A&M-Texarkana announces experiential learning award winners
TEXARKANA, Texas – Connect 360: The Eagle Experience, the experiential learning initiative at Texas A&M University-Texarkana, recently recognized three students for their scholarly achievements at the first-ever experiential learning showcase at the university.
“The Eagle Experience refers to the experience students have from the moment they walk on campus to when they graduate. Connect 360 puts experiential learning at the heart of the university, said Dr. Sara Lawrence, director of the Quality Enhancement Plan and assistant professor of educational psychology at A&M-Texarkana. “Experiential learning activities include internships, field work, service learning projects, undergraduate research and study-abroad opportunities. Courses incorporating these experiential learning activities can apply for experiential learning designation showing the course meets principles of the National Society of Experiential Education.”
Sydney Steed of Texarkana, Texas, received first place for her first-grade student teaching display on conjunctions for her Classroom and Behavior Management course. Leira Moore of Redwater, Texas, won second place for her ALT Magazine Graphic Design display for her Mass Communication Independent Study. Esther Pippins of Texarkana, Texas, received third place for her Adult Education display for her Graduate Capstone Teacher/Training Symposium.
Faculty were also recognized for their work in experiential learning on behalf of students.
Experiential Learning Cadre members are faculty trained to work with colleagues interested in integrating experiential learning in their coursework using National Society for Experiential Education principles. These faculty members are Dr. Gaynell Green, associate professor of adult and higher education; Dr. Md Kalam, associate professor of chemistry; and Selena Jefferies, clinical faculty in accounting.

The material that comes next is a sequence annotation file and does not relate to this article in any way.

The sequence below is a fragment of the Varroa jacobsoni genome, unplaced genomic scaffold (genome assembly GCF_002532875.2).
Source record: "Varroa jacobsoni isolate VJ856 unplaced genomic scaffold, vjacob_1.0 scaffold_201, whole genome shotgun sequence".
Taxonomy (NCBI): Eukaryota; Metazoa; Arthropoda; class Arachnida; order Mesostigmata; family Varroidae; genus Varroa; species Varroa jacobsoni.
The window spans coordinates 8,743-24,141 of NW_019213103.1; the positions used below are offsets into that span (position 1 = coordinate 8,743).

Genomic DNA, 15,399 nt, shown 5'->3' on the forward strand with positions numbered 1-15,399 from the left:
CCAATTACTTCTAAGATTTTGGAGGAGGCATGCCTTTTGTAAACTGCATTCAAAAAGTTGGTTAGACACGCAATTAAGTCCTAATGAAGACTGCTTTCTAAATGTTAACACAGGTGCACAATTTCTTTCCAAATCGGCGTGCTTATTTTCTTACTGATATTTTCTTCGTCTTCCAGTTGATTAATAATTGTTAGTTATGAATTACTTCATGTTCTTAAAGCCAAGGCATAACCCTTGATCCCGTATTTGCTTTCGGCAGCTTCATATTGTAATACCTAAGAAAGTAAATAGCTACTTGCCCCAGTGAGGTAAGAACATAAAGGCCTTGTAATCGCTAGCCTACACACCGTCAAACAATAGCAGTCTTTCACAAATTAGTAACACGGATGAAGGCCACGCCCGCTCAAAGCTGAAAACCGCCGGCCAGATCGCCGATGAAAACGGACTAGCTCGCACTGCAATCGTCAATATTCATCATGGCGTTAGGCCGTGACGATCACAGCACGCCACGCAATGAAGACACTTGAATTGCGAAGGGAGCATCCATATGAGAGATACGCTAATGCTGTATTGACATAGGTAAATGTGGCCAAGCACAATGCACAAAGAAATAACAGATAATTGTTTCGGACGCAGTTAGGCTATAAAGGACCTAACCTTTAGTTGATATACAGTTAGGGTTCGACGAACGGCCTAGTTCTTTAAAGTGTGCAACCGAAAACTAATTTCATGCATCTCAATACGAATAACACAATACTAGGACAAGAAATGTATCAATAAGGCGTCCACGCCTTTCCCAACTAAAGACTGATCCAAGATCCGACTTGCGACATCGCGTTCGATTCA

“Their commitment for experiential learning has been critical to the success of the first year of the Connect 360 initiative,” said Dr. Lawrence.
Faculty who were the first to designate courses as experiential learning courses this spring were also recognized as Connect 360: Early Adopters. Included are Dr. Kevin Ells, associate professor of mass communication; Dr. Corrine Hinton, assistant professor of English; Dr. Sandra Labby, assistant professor of education; Debora Shidemantle, director of teacher preparation; and Dr. Angela Sikorski, associate professor of psychology.
“Our early adopters really paved the way for the rest of the faculty interested in applying NSEE principles in their courses,” Dr. Lawrence said, adding that the experiential learning designation on courses is significant as employers want to hire graduates with more than a degree.
“Employers want graduates to show what they know and what they can do,” Dr. Lawrence said. “An experiential learning course does this by requiring students to apply knowledge and problem solve in their academic discipline in authentic work situations. Further, experiential learning courses require students gain experience in work skills not specifically addressed in the classroom.”
The National Association of Colleges and Employers reports employers are looking for graduates who can work as part of a team, show strong written and verbal communication skills, possess problem-solving skills and have a strong work ethic, Dr. Lawrence said. These skills are inherently developed within the structure of an experiential learning course.
Sydney Steed of Texarkana, Texas, displays her first-place award for her student teaching display on conjunctions at the Connect 360: The Eagle Experience experiential learning showcase.